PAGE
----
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Idiom of the day 'Sent to Coventry'

Average: 3.6 (9 votes)

To send someone to Coventry is a British idiom meaning to ostracise someone, usually by not talking to them. When we send someone to Coventry we avoid them intentionally or prevent them from taking part in the activities of a group. This is usually done as a form of punishment for having done something to upset the group.

Coventry in this idiom is a city in England. No one is sure why Coventry is linked to avoiding/not talking to someone; however, some think that during The English Civil Wars of the 1640s, prisoners of war were sent to Coventry, where they were ignored by the local people who did not want them there.

Examples

"His friends sent him to Coventry after they found out he had been lying to them."
"John was sent to Coventry by his family for not going to his sister's wedding."

Here's the idiom used by legendary record producer Brian Eno in an interview for Pitchfork Media

"When ABBA were around, to admit that you liked them would have condemned you to absolute Coventry. No one would talk to you because you liked ABBA, because they were considered to be hopelessly pointless pop. Now, of course, everyone likes ABBA."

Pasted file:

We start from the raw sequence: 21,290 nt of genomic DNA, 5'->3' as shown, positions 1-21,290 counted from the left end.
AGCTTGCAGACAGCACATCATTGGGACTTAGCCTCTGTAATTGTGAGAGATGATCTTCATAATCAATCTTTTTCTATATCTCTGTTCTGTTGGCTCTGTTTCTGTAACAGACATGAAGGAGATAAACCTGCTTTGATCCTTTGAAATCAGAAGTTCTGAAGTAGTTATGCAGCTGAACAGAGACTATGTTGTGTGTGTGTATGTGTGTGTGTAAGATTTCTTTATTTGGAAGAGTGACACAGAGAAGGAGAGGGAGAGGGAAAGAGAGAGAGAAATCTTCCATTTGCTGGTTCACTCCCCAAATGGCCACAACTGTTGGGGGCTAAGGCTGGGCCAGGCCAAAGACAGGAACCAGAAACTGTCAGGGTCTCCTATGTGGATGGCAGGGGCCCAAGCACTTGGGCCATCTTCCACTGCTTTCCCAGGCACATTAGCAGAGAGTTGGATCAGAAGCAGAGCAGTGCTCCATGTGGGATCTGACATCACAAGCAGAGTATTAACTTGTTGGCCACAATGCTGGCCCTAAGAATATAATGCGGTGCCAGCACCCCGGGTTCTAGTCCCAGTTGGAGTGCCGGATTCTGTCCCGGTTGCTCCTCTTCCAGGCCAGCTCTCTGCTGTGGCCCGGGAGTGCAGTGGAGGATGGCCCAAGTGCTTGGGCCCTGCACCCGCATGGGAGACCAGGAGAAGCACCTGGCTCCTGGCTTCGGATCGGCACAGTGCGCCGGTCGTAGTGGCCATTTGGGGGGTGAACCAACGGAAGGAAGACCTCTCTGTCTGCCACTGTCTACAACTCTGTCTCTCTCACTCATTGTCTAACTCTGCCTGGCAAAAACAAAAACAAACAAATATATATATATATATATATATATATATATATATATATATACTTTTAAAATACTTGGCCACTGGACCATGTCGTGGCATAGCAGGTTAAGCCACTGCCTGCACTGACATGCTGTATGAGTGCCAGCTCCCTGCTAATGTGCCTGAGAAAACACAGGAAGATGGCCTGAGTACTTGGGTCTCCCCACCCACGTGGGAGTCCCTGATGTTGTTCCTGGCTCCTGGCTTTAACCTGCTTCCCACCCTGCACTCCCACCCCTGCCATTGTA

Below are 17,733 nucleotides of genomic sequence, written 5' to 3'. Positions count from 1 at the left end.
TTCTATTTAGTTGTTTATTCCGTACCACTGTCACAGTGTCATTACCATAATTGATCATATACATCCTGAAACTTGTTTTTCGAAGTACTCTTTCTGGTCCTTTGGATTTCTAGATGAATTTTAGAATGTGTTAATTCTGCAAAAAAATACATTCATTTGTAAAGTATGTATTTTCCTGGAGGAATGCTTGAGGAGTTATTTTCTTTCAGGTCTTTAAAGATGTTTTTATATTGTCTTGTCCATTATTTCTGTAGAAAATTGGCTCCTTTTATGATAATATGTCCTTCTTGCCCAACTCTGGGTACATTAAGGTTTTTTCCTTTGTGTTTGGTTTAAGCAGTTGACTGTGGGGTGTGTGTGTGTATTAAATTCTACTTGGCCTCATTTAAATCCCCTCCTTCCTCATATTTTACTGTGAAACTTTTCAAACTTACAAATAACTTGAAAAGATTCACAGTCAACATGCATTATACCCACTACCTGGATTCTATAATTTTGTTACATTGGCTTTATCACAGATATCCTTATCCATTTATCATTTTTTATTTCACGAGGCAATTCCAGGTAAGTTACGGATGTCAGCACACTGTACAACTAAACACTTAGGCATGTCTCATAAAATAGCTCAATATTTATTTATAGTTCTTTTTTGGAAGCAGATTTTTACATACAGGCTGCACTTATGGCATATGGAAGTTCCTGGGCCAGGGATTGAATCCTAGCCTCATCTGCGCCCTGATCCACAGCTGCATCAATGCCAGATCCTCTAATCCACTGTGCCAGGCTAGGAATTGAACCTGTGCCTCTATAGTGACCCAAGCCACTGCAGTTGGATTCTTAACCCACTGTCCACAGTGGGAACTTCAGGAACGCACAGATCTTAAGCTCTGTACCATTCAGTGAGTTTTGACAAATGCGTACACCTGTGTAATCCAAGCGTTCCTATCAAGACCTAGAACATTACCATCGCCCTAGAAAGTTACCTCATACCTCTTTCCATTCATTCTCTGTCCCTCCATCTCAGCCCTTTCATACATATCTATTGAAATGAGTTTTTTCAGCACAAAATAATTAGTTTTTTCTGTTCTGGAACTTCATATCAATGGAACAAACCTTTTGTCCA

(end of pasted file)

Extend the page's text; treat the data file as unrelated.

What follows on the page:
Have you ever been sent to Coventry? What did you do about it?

Link: Idiom of the Day 'Needle in a Haystack'

Comments

Very interesting, thanks for

Very interesting, thanks for the lesson.

Nice Idiom

I think to be sent to Coventry is not pleasant for person. And sometimes it is not nice to remember this moment. Worried
Thank you for the idiom and the article "for Pitchfork Media". I glanced over it.And have met a super-new word - KISCH.Is it a right explanation of this word? Wink
Thank you for the Lesson Smile

Kitsch

Something that appeals to popular or lowbrow taste and is often of poor quality.
A tacky or lowbrow quality or condition
Sentimentality or vulgar, often pretentious bad taste, especially in the arts: "When money tries to buy beauty it tends to purchase a kind of courteous kitsch" (William H. Gass).

Re: nehir

Thank you for reply, I like the quatation. I think it is differ from this one - "Kitsch is a way that posh people admit to themselves that they like things that ordinary people like."